Here the narrative gets more ironic. The Gentile sailors are terrified of the storm. They have “done something religious” — they have been calling out to their gods, a common procedure when in trouble (Psalm 107:23-37). The captain shakes Jonah awake: “How can you sleep? Get up and call on your god! Maybe he will take notice of us, and we will not perish” (Jonah 1:6).

Nope. Jonah remains obdurate. When it becomes clear that all this is his fault, he says: “I am a Hebrew and I worship the Lord, the God of heaven, who made the sea and the land” (v. 9). This would sound comical if so much was not at stake. The pagan sailors could have asked: “If your God created the sea, why did you think you could get away from him on a boat?”

Ah — a logical question. But Jonah isn’t thinking logically. Neither do we in times of great mental and emotional turmoil. You can almost visualize Jonah thinking of his next move. He responds impulsively: “Throw me into the sea. All this is my fault!”

Incredibly, those pagan sailors refuse. They have more respect for human life than the so-called man of God. Ironic, isn’t it? Finally, events force them to do the deed, but with great reluctance. They do it respectfully, reverently, invoking God’s name (v. 14). The pagans are more religious than the prophet!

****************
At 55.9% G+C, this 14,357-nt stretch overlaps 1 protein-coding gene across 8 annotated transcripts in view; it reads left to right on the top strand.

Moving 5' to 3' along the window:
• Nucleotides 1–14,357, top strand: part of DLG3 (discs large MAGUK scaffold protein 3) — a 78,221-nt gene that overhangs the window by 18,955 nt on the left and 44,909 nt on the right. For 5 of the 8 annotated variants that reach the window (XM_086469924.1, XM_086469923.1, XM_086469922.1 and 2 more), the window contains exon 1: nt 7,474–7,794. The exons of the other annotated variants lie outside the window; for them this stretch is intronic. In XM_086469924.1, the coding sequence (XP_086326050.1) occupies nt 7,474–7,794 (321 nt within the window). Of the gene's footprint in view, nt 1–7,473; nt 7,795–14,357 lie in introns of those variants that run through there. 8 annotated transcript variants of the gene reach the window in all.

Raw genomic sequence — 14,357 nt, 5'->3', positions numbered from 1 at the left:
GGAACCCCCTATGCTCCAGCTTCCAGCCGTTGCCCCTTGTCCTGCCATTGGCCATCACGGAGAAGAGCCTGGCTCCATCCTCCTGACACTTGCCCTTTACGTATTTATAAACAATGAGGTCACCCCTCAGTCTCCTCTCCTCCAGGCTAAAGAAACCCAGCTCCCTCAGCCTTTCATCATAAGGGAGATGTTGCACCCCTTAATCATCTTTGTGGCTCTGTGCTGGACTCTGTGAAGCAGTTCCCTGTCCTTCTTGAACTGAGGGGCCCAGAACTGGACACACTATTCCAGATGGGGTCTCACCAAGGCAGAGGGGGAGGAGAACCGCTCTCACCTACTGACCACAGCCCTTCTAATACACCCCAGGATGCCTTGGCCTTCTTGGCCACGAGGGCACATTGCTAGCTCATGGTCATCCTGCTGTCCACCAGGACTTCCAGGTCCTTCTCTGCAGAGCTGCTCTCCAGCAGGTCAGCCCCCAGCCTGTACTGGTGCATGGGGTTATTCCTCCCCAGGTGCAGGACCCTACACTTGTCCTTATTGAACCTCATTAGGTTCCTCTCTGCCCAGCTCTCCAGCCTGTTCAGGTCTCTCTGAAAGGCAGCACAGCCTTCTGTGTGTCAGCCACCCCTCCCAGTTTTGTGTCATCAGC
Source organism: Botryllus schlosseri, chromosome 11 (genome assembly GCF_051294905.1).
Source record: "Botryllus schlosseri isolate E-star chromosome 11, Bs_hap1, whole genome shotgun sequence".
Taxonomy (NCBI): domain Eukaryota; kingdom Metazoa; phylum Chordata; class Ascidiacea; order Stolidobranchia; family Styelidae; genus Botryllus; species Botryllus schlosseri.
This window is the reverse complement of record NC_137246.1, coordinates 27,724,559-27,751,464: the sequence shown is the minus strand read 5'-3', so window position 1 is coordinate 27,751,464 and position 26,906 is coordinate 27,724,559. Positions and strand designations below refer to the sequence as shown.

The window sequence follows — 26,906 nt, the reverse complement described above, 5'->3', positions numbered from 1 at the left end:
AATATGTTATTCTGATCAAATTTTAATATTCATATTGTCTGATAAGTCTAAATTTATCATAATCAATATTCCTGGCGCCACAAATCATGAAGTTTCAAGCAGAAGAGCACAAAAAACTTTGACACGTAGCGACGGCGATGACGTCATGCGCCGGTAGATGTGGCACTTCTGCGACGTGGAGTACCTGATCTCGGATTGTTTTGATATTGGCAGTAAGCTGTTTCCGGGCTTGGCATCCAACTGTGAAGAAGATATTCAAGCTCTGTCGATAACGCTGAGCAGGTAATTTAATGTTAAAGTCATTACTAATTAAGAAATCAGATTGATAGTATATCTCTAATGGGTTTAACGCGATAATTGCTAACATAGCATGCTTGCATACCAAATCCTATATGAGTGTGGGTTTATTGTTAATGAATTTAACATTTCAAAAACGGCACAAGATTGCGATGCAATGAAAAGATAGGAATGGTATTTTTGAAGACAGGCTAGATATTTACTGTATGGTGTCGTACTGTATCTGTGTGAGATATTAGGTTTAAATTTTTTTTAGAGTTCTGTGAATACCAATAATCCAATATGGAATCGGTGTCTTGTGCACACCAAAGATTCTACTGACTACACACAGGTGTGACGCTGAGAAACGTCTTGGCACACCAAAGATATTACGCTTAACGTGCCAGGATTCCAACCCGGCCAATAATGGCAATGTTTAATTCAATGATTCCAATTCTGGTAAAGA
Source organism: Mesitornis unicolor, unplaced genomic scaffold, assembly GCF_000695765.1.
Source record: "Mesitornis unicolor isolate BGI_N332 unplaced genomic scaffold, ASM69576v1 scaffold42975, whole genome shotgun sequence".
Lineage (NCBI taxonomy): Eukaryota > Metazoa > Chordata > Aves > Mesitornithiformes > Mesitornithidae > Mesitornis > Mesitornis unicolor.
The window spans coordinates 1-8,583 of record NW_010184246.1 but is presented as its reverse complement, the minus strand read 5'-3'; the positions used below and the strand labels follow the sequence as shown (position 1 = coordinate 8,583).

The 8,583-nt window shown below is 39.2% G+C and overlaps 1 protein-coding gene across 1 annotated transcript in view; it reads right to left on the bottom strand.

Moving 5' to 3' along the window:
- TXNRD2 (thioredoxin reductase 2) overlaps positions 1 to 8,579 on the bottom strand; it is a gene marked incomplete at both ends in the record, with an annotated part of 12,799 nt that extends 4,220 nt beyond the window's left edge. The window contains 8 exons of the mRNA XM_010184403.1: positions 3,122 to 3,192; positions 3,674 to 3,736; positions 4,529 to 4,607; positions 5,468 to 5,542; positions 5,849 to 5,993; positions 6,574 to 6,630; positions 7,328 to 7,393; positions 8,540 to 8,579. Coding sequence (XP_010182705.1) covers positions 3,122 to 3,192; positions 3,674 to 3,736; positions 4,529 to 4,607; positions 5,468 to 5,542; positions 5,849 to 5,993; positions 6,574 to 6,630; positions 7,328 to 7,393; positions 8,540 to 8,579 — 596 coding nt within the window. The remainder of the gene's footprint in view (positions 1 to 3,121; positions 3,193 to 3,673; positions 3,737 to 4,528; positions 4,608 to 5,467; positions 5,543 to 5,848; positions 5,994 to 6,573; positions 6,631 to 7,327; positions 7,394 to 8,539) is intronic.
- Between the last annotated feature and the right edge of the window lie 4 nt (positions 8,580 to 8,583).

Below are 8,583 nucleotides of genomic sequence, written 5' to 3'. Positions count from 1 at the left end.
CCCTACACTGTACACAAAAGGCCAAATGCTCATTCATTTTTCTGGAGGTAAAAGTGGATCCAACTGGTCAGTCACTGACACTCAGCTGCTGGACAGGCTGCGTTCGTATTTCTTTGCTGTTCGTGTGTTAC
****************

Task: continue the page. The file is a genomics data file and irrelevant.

Further, when the storm subsides, they offer sacrifices to God (v. 16). What potential converts these seamen might have made. But Jonah is not thinking about such things. Into the sea he goes. Tragically, he chooses self-extinction rather than accept God’s mission.

Mercifully, God wasn’t through with his servant yet. A great fish swallowed up Jonah, the man of God. A man of God, all right, but a man who had head knowledge without corresponding heart knowledge.

But he was still Yahweh’s servant, and with his back to the wall, inside the great fish, Jonah prayed a beautiful prayer of repentance (Jonah 2:1-9). Notice the lessons here. His “death” in the sea reconciled the sailors to God (Jonah 1:16). His “resurrection” from the belly of the fish would result in the salvation of Nineveh (Jonah 3:10). In all of this, the Hebrew prophet was an amazing foreshadowing of the Messiah, also from Galilee, Jesus the Christ (Matthew 12:40).

The still, small voice

But the repentance of Nineveh brought out the worst in this hot-headed prophet. Habits of a lifetime are not so easily overcome. He resented God’s grace and mercy (Jonah 4:1-3) and erupted with one of the most ironic requests ever made by a biblical rarity: a successful prophet: “Now, O Lord, take away my life, for it is better for me to die than to live” (Jonah 4:3).